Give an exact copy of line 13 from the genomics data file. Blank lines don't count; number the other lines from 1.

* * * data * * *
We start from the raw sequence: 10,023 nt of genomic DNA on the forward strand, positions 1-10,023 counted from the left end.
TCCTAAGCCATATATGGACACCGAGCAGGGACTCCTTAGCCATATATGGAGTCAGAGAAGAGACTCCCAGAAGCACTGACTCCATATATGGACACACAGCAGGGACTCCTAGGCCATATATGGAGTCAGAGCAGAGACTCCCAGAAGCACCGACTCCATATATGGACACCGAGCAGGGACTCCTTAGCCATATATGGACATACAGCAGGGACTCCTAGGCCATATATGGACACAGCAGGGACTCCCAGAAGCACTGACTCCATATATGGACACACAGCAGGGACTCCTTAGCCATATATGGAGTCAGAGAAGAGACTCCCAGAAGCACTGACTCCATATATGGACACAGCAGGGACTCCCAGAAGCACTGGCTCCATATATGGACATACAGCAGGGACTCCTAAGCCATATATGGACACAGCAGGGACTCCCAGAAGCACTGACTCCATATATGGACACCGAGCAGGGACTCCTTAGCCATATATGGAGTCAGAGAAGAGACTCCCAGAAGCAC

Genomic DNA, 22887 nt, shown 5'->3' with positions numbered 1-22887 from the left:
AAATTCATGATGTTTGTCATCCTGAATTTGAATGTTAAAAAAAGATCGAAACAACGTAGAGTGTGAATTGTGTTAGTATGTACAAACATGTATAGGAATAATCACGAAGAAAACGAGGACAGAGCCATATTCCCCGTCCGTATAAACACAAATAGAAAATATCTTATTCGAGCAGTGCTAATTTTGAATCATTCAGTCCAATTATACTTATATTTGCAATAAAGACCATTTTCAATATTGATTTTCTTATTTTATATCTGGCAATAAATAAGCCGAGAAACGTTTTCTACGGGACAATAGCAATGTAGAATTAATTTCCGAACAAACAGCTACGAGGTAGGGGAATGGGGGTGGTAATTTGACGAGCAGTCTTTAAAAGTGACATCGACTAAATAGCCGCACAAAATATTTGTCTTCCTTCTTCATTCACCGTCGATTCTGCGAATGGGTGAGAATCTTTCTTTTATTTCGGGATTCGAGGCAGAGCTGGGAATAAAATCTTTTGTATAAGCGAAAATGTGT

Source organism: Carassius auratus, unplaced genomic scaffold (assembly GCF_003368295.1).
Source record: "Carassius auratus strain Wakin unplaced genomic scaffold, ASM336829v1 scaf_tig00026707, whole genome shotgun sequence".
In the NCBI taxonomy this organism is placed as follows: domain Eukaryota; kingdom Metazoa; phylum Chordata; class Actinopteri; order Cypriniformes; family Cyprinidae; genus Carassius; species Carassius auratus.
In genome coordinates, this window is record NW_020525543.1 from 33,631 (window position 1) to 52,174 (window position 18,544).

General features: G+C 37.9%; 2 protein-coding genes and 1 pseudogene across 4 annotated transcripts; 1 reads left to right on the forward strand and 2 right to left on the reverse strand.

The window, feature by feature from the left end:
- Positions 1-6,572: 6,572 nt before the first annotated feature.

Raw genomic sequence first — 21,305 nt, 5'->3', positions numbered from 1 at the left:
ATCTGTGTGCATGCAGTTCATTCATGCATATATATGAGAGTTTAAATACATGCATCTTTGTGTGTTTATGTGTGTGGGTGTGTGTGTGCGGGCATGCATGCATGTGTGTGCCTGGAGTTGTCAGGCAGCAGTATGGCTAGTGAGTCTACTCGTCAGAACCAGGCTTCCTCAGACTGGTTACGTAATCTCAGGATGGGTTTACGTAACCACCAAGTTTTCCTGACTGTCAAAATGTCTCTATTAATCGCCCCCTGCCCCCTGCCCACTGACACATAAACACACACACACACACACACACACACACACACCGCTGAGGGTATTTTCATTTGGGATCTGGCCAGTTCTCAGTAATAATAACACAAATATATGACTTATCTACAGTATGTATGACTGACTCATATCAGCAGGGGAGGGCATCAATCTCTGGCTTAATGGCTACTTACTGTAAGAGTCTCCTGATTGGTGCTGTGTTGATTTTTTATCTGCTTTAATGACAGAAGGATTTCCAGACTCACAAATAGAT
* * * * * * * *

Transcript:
ATCTGTGTGCATGCAGTTCATTCATGCATATATATGAGAGTTTAAATACATGCATCTTTGTGTGTTTATGTGTGTGGGTGTGTGTGTGCGGGCATGCATGCATGTGTGTGCCTGGAGTTGTCAGGCAGCAGTATGGCTAGTGAGTCTACTCGTCAGAACCAGGCTTCCTCAGACTGGTTACGTAATCTCAGGATGGGTTTACGTAACCACCAAGTTTTCCTGACTGTCAAAATGTCTCTATTAATCGCCCCCTGCCCCCTGCCCACTGACACATAAACACACACACACACACACACACACACACACACCGCTGAGGGTATTTTCATTTGGGATCTGGCCAGTTCTCAGTAATAATAACACAAATATATGACTTATCTACAGTATGTATGACTGACTCATATCAGCAGGGGAGGGCATCAATCTCTGGCTTAATGGCTACTTACTGTAAGAGTCTCCTGATTGGTGCTGTGTTGATTTTTTATCTGCTTTAATGACAGAAGGATTTCCAGACTCACAAATAGAT